It’s not an exact parallel but Sonck’s telephone company building in Helsinki bears some of the same brooding mass as Peddie. Richardson’s arches were low and “Syrian” — with a spring line well below waist level — but both WHW and Sonck increase their visual weight and carrying capacity several times over. It’s a psychological rather than a physical thing.







PS [26OCT2020]: An updated version of the Fennimore courthouse elevation:

Fennimore County Court House, Agincourt, IA / William Halsey Wood, architect / 1888 / elevation drawing 26OCT2020

Rudolf Kügler (1921-2013)

[From the Community Collection, a public trust in Agincourt, Iowa]

KÜGLER, Rudolf [1921–2013; German]

“The Dock”

color etching / 15.5 inches by 19.5 inches / #167 of 200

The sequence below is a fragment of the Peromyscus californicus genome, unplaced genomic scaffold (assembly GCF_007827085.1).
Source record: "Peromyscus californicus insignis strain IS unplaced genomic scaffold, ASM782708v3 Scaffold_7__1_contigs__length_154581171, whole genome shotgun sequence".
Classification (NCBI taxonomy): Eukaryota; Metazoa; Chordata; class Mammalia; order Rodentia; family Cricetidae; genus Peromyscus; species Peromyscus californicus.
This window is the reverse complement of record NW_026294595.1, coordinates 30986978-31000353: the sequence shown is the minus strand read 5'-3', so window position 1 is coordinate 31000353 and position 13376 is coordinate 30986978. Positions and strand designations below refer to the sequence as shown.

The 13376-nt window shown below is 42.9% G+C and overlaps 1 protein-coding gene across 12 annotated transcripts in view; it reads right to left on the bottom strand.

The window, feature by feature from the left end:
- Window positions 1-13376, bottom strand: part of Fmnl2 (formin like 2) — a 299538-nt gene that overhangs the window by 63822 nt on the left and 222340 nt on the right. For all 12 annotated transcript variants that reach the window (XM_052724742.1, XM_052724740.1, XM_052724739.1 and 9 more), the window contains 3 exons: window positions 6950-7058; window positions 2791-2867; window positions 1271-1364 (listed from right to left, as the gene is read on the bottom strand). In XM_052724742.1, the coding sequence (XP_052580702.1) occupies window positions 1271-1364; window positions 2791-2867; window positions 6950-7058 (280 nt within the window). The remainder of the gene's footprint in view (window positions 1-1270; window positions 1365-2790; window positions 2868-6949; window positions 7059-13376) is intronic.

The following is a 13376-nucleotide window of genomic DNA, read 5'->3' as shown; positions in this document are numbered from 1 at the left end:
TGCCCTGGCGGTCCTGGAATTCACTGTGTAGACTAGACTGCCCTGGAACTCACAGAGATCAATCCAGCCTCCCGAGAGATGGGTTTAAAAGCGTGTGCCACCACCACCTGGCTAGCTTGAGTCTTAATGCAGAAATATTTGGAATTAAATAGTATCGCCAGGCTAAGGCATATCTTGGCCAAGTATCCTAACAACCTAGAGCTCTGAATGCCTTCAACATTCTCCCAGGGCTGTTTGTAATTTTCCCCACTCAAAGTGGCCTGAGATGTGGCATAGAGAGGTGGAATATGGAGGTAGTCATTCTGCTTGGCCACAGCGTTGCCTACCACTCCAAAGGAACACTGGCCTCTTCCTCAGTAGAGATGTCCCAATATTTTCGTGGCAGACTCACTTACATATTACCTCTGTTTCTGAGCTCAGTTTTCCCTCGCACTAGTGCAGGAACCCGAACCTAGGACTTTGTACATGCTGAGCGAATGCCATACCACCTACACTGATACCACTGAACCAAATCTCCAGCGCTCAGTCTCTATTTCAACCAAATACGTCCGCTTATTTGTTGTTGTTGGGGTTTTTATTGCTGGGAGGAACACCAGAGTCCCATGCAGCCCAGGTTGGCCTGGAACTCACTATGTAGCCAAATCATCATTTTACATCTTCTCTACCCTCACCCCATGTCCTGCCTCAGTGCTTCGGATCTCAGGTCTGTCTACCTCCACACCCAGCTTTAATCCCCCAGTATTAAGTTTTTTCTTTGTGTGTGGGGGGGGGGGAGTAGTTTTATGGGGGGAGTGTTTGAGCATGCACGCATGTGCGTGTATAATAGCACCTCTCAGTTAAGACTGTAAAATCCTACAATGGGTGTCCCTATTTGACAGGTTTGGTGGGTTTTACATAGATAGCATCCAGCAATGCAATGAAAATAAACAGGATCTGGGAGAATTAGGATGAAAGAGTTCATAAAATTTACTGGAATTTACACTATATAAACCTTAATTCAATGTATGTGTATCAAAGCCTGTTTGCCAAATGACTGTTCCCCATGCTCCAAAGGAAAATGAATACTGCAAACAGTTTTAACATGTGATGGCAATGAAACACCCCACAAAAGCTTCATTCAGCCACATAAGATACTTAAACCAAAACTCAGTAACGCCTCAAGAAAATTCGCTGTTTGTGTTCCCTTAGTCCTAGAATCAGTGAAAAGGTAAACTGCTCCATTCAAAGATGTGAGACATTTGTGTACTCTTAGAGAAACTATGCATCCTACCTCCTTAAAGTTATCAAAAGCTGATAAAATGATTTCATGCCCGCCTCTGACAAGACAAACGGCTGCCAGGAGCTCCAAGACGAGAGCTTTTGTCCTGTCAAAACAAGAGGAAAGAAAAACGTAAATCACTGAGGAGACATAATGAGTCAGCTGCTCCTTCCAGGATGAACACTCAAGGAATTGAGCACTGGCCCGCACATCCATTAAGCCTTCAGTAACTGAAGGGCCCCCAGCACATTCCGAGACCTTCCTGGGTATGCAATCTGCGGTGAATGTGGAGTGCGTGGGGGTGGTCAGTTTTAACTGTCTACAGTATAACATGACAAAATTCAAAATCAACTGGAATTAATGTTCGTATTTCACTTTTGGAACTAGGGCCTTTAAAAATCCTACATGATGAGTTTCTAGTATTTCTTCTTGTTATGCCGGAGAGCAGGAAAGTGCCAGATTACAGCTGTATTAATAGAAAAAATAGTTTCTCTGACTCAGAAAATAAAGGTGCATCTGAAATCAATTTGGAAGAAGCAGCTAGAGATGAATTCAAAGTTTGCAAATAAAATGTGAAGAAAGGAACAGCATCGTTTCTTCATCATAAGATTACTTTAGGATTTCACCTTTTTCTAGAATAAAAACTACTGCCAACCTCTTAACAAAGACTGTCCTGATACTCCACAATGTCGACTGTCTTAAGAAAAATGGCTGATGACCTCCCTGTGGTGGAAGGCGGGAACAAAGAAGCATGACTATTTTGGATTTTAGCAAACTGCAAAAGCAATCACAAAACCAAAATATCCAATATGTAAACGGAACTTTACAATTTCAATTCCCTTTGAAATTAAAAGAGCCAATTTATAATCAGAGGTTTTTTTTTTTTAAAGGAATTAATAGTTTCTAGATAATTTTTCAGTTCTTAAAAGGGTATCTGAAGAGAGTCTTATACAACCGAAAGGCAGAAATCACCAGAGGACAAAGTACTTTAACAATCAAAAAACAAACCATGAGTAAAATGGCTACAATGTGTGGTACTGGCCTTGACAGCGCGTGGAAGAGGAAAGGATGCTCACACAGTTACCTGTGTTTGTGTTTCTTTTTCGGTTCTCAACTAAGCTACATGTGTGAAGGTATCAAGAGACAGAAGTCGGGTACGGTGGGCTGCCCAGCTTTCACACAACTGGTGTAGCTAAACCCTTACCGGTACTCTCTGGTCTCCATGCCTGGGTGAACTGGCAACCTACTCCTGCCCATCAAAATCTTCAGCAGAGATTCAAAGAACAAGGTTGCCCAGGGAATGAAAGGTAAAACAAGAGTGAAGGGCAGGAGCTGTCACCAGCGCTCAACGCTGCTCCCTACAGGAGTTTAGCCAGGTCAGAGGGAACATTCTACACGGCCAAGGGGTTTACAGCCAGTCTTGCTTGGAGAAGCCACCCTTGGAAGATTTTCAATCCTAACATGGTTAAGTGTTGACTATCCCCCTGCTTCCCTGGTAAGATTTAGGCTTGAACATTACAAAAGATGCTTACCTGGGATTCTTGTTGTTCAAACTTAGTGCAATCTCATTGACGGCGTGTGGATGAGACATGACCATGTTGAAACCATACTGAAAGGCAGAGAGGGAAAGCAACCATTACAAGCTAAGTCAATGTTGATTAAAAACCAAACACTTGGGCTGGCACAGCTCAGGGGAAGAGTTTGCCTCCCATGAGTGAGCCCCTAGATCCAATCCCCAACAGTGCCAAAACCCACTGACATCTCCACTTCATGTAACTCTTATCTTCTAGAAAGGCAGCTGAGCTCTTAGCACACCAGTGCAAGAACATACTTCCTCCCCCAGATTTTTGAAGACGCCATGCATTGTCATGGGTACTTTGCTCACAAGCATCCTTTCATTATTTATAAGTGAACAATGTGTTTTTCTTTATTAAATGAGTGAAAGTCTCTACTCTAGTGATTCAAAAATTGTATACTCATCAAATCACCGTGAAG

“Marble Quarry”

color etching / 15.5 inches by 19.5 inches / #194 of 200


Once again the mid-century modern taste of the Bendix family has brought us these fine etchings by German artist Rudolf Kügler. Of his career and work, the internet has little to say, which is unfortunate:

Rudolf Kügler, painter, printmaker, and sculptor, was born in Berlin, Germany in 1921. He studied at the University of Applied Arts in Berlin from 1946 to 1947 with Hans Speidel, and then at the Academy of Fine Arts under Max Kaus until 1954. During this time he studied abroad throughout Spain, Greece, Egypt, and stayed extensively in Rome and Paris. He took a position as a professor of art at the Berlin Academy of Art in 1956 where he taught until 1986.

And from another source, on the 1958 print specifically: